A Guide to Buying Private New Launch Properties in Singapore: A Checklist

Are you keen on buying property from the private residential market? Continuing on from our previous 2-part guide on the type of information that you need to acquire with regards to the development before you head to the showflats, here is a checklist of some of the personal information you will need to verify before you start on your showflat tour. These include government policies and guidelines, as well as the financial aspects of buying a new launch property.


If you are currently living in a HDB, EC or DBSS unit, you will need to fulfill the Minimum Occupation Period (MOP) before you can purchase a private property. For flats bought directly from the HDB, under the Selective En bloc Redevelopment Scheme (SERS), DBSS unit bought from the developer or resale flats bought from the open market with or without a CPF Housing Grant, the MOP is 5 years. For any flats bought under the Fresh Start Housing Scheme, the MOP is 20 years.

Seek a Lawyer

A professional lawyer can help you understand your rights as a potential buyer and handle all legal documentation for you. It may seem like you are forking out a lot of money when it comes to legal fees but it will prevent you from incurring any unnecessary costs in the process of dealing with all the paperwork if any mistakes or misunderstandings should arise.

Sort out your finances beforehand

Imagine this scenario: you walk into a showflat, go through the tour and fall head over heels in love with the unit. However, after doing financial checks, you discover that you are unable to afford it. Cue heartbreak! To prevent that heartbreak, it will be best to first have your finances sorted out beforehand.


Firstly, head down a few banks and have sit-down sessions with a banker to analyze your finances and ask for an Approval-in-Principle (AIP) which is a hypothetical estimate on how much that bank would be agreeable to loan you and the monthly mortgage payments that you should expect to incur. Different banks offer different sums, so it is advised that you visit a few banks to find out which has the best offer.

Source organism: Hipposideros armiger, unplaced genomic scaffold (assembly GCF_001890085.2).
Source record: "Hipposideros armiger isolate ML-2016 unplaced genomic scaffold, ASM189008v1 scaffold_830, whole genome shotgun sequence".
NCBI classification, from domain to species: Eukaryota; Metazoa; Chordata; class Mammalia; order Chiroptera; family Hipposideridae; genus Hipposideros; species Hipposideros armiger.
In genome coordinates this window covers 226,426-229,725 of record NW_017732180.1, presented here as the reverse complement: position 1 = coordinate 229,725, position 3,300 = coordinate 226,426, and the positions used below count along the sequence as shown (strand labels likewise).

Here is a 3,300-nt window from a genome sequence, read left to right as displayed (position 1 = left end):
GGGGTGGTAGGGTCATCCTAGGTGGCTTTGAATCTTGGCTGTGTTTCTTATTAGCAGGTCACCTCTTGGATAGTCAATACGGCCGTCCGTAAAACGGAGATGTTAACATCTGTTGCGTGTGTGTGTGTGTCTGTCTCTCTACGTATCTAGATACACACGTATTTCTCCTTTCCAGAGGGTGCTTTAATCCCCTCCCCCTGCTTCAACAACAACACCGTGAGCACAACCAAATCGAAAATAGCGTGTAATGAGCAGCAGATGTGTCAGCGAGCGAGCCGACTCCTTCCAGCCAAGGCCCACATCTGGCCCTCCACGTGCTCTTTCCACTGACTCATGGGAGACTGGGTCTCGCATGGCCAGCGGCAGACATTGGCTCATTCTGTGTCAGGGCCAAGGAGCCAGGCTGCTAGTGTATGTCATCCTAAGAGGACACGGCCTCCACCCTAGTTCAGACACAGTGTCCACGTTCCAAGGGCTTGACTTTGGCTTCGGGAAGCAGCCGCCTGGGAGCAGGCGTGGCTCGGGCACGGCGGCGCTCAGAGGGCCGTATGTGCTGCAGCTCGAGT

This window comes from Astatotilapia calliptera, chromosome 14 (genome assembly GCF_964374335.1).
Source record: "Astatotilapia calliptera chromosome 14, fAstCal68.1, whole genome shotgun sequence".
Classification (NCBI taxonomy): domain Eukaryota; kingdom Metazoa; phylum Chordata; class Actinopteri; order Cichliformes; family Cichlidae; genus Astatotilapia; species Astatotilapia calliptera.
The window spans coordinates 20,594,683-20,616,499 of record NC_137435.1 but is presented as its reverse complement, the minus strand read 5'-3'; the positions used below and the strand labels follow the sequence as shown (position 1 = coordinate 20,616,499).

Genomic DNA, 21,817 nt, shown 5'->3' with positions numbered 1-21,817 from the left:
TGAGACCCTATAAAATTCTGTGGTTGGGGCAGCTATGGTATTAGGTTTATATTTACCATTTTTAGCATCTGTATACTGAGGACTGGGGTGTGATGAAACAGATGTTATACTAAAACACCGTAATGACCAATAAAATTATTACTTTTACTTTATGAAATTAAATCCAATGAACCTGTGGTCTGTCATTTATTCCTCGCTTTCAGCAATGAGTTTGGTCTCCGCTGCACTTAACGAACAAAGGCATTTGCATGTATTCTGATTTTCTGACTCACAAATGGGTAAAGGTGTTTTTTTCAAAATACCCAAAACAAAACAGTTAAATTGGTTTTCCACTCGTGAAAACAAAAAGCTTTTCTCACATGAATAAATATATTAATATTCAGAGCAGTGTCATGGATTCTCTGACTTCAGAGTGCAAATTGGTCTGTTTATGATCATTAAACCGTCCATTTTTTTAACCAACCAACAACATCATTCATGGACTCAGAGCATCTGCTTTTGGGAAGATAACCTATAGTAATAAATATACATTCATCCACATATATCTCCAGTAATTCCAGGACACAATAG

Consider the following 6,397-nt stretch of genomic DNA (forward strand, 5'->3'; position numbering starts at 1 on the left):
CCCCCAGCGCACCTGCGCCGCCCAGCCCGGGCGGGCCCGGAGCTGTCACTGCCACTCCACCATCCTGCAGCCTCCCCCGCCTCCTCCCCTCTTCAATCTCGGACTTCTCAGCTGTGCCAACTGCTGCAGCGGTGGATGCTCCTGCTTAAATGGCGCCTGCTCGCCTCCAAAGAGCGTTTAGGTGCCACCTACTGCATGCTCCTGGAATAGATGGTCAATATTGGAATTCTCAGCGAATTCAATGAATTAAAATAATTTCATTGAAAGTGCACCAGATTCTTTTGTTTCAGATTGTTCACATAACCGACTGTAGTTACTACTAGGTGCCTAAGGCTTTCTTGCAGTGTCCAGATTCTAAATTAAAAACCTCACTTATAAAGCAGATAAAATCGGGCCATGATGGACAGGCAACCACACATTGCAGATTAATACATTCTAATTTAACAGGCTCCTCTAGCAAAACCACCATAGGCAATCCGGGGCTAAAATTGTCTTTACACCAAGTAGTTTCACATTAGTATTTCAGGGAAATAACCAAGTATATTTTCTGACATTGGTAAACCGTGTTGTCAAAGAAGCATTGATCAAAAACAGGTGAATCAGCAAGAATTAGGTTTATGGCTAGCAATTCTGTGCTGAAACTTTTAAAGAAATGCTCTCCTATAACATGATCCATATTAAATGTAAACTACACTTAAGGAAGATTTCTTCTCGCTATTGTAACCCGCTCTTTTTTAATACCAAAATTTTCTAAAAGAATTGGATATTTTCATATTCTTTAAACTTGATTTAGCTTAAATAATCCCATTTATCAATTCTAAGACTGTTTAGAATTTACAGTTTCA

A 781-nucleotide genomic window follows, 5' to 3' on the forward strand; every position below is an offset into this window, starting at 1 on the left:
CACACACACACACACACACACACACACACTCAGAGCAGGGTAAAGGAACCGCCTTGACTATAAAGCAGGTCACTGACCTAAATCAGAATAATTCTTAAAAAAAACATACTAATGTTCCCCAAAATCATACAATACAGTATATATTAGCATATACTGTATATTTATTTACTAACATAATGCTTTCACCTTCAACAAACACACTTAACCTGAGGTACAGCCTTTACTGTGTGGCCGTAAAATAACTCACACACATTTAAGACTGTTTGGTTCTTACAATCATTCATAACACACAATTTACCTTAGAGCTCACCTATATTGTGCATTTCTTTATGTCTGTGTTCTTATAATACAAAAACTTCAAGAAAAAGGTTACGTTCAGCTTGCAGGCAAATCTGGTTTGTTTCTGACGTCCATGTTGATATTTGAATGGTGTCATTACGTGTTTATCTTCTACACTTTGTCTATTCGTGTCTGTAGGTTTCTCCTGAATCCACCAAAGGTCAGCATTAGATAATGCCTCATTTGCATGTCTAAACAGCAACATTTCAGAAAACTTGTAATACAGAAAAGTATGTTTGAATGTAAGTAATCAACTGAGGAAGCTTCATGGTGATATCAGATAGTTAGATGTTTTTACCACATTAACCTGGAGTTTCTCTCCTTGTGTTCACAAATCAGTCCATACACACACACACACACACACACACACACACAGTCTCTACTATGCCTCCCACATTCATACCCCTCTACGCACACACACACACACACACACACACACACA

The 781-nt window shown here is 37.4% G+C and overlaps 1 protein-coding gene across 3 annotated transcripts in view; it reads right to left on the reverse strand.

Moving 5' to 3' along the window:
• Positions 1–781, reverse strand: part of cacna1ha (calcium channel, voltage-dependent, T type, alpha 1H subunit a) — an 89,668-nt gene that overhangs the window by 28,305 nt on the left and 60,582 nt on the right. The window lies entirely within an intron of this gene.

If you have been making consistent monthly contributions to your CPF, you should have a substantial amount in your account that you can use to pay for your property purchase. Log in via your Singpass on the CPF Website to find out exactly how much you have in your CPF.

Under CPF’s Private Properties Scheme (PPS), as long as you are eligible by the Urban Redevelopment Authority (URA) to buy a private residential property, you can use your CPF to finance your purchase. The maximum amount you can use to fund your purchase is up to 120% of the Valuation Limit (VL), the valuation or purchase price of the property. In order to determine whether or not you have enough in your CPF to finance your private property purchase, check your Ordinary Account.

When you have decided to use funds in your CPF account to pay for your purchase, the next step would be to apply to do so. This will involve the legal expertise of a lawyer who will have to submit (1) an application form to use your CPF funds and (2) a valuation report that will have to be prepared by a valuer. Once you have received a letter of approval from the CPF board, your lawyer will have to work out details with a lawyer from CPF to settle all legal documentation. All the relevant forms are accessible here.


This includes legal fees, Buyer’s Stamp Duty (BSD), 5% Option Fee and minimum 15% Exercise Fee. The Exercise Fee is dependent on how much bank loan you are able to secure.  The BSD is calculated as follows:

Market Value or Purchase Price of Property Rates
First $180,000 1%
Next $180,000 2%
Remaining Amount 3%

For example, for a property with a price tag of $1 million,

Market Value or Purchase Price of Property Computation Rate
First $180,000 $180,000 x 1% $1800
Next $180,000 $180,000 x 2% $3600
Remaining Amount of $640,000 x 3% $19,200
Buyer Stamp Duty Payable $19,200+$1800+$3600=$24,600

5% of the Option Fee = $50000

15% of Exercise Fee=$$150,000



Introduced in 2011 as a measure to cool property prices, the ABSD is applicable to certain groups of people. It is a sum that is payable on top of the original BSD.

For first property, Singaporeans need not pay any ABSD and Permanent Residents have to pay 5%.

For second property, Singaporeans incur a 7% charge and Permanent Residents will have to fork out 10%.

For the third and subsequent property, both Singaporeans and Permanent Residents have to pay 10%.

Foreigners are charged 15% for first, second and third or subsequent properties purchased.


Do remember to check back with us at Aiden Real Estate as we have another showflat guide as well as an informed guide on the Option to Purchase and Sale and Purchase Agreement forms lined up to help you better understand the procedures involved in purchasing a private property in Singapore.